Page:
SOPA Puts Internet in the Crosshairs
Fighting large-scale infringement is an important goal. But SOPA would do far too much collateral damage to innovation, online expression, and privacy.
Washington -- The House Judiciary Committee is set to hold its first hearing today on the Stop Online Piracy Act (H.R. 3261), otherwise known as "SOPA." CDT opposes the bill. The following statement can be attributed to David Sohn, Senior Policy Counsel of CDT:
"Today's hearing can't and won't even scratch the surface of the far-reaching problems posed by this legislation.
"This is a bill that would eviscerate the predictable legal environment created by the DMCA, subjecting online innovators to a new era of uncertainty and risk. It would force pervasive scrutiny and surveillance of Internet users' online activities. It would chill the growth of social media and conscript every online platform into a new role as content police. And it would lay the groundwork for an increasingly balkanized Internet, directly undercutting U.S. foreign policy advocacy in support of a single, global, open network.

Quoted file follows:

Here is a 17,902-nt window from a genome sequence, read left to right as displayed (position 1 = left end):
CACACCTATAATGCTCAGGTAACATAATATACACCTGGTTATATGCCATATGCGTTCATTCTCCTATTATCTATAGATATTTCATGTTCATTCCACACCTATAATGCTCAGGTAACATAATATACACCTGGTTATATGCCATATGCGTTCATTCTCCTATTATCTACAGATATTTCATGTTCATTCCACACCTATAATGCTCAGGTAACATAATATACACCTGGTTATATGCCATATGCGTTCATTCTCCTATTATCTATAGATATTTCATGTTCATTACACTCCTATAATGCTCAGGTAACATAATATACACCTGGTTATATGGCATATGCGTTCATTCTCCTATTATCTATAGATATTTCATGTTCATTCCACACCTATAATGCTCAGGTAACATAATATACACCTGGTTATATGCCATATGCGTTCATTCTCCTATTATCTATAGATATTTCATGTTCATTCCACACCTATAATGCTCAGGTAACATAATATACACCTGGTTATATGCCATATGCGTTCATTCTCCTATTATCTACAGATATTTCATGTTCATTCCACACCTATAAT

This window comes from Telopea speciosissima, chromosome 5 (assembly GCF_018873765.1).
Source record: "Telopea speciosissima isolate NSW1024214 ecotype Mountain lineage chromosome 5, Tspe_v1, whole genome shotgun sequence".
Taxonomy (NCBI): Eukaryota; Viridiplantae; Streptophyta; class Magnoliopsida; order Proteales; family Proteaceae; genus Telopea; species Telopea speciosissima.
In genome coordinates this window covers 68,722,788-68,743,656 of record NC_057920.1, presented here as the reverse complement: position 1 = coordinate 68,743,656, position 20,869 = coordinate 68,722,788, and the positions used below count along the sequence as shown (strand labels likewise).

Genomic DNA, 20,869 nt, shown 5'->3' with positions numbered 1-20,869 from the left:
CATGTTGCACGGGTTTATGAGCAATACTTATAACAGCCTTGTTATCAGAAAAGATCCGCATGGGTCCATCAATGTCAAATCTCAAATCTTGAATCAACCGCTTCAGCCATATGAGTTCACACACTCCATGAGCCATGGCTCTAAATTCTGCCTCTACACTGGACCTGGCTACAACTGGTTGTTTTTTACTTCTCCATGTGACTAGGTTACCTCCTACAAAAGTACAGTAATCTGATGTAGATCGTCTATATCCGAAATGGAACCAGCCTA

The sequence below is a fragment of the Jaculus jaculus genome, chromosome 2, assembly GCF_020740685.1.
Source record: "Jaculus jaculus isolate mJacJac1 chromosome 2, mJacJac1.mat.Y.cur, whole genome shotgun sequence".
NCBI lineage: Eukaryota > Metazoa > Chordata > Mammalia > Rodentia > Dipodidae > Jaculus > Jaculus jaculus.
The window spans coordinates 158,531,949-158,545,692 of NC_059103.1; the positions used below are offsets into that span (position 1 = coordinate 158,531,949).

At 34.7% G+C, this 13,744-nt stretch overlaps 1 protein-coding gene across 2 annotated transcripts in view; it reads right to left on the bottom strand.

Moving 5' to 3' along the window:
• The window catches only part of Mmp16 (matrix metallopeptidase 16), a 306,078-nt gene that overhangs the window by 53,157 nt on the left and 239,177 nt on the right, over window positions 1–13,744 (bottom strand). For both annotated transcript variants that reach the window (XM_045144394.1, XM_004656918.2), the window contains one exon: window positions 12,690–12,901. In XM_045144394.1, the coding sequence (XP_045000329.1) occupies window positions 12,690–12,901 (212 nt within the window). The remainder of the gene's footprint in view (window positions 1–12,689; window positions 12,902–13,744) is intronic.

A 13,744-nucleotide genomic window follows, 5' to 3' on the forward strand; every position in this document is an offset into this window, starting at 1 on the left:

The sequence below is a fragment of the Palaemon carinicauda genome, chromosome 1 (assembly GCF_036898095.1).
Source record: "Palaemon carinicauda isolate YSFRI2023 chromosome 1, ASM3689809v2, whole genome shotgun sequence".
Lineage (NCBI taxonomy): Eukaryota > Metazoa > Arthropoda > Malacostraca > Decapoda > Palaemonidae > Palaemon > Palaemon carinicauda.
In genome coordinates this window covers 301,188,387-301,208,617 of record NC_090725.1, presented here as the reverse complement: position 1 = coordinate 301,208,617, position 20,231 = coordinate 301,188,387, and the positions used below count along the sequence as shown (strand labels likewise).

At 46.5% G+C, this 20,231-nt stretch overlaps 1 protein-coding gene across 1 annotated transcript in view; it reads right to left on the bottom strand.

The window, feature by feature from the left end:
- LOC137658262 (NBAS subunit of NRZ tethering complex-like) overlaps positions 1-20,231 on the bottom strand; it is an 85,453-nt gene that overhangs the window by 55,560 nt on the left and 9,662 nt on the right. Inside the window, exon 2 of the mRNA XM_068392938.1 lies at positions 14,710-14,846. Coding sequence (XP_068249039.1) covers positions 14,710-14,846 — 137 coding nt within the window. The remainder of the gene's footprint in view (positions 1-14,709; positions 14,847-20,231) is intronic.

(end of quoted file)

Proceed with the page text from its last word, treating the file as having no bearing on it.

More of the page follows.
"Fighting large-scale infringement is an important goal. But SOPA would do far too much collateral damage to innovation, online expression, and privacy. Congress needs to listen to the full range of stakeholders and seriously rethink how it should address the problem of online infringement."
For a resource list of the growing opposition to SOPA, see : http://www.cdt.org/report/growing-chorus-opposition-stop-online-piracy-act